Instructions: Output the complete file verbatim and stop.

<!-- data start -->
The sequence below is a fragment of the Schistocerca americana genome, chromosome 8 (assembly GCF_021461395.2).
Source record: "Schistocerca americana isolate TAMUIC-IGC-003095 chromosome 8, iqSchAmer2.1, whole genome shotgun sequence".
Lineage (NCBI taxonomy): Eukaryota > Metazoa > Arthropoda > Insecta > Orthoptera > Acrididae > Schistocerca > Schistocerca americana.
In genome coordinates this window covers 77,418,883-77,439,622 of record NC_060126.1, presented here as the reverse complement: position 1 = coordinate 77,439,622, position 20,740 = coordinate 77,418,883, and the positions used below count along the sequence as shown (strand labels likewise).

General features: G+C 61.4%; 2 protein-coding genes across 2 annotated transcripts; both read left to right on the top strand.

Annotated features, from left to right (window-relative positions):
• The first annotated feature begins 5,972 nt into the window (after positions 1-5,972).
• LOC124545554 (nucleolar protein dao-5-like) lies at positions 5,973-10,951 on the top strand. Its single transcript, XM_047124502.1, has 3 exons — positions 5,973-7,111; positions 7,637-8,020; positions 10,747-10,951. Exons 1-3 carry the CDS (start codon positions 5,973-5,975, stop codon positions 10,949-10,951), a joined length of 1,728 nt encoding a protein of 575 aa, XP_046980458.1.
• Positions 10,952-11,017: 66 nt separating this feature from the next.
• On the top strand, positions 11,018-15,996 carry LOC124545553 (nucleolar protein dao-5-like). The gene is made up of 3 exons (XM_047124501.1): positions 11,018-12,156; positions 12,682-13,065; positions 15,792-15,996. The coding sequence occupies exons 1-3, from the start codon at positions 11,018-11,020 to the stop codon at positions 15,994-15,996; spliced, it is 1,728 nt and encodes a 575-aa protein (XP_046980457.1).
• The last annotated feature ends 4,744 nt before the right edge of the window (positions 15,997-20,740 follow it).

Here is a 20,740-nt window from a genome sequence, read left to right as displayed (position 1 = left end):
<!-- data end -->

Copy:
The sequence below is a fragment of the Schistocerca americana genome, chromosome 8 (assembly GCF_021461395.2).
Source record: "Schistocerca americana isolate TAMUIC-IGC-003095 chromosome 8, iqSchAmer2.1, whole genome shotgun sequence".
Lineage (NCBI taxonomy): Eukaryota > Metazoa > Arthropoda > Insecta > Orthoptera > Acrididae > Schistocerca > Schistocerca americana.
In genome coordinates this window covers 77,418,883-77,439,622 of record NC_060126.1, presented here as the reverse complement: position 1 = coordinate 77,439,622, position 20,740 = coordinate 77,418,883, and the positions used below count along the sequence as shown (strand labels likewise).

General features: G+C 61.4%; 2 protein-coding genes across 2 annotated transcripts; both read left to right on the top strand.

Annotated features, from left to right (window-relative positions):
• The first annotated feature begins 5,972 nt into the window (after positions 1-5,972).
• LOC124545554 (nucleolar protein dao-5-like) lies at positions 5,973-10,951 on the top strand. Its single transcript, XM_047124502.1, has 3 exons — positions 5,973-7,111; positions 7,637-8,020; positions 10,747-10,951. Exons 1-3 carry the CDS (start codon positions 5,973-5,975, stop codon positions 10,949-10,951), a joined length of 1,728 nt encoding a protein of 575 aa, XP_046980458.1.
• Positions 10,952-11,017: 66 nt separating this feature from the next.
• On the top strand, positions 11,018-15,996 carry LOC124545553 (nucleolar protein dao-5-like). The gene is made up of 3 exons (XM_047124501.1): positions 11,018-12,156; positions 12,682-13,065; positions 15,792-15,996. The coding sequence occupies exons 1-3, from the start codon at positions 11,018-11,020 to the stop codon at positions 15,994-15,996; spliced, it is 1,728 nt and encodes a 575-aa protein (XP_046980457.1).
• The last annotated feature ends 4,744 nt before the right edge of the window (positions 15,997-20,740 follow it).

Here is a 20,740-nt window from a genome sequence, read left to right as displayed (position 1 = left end):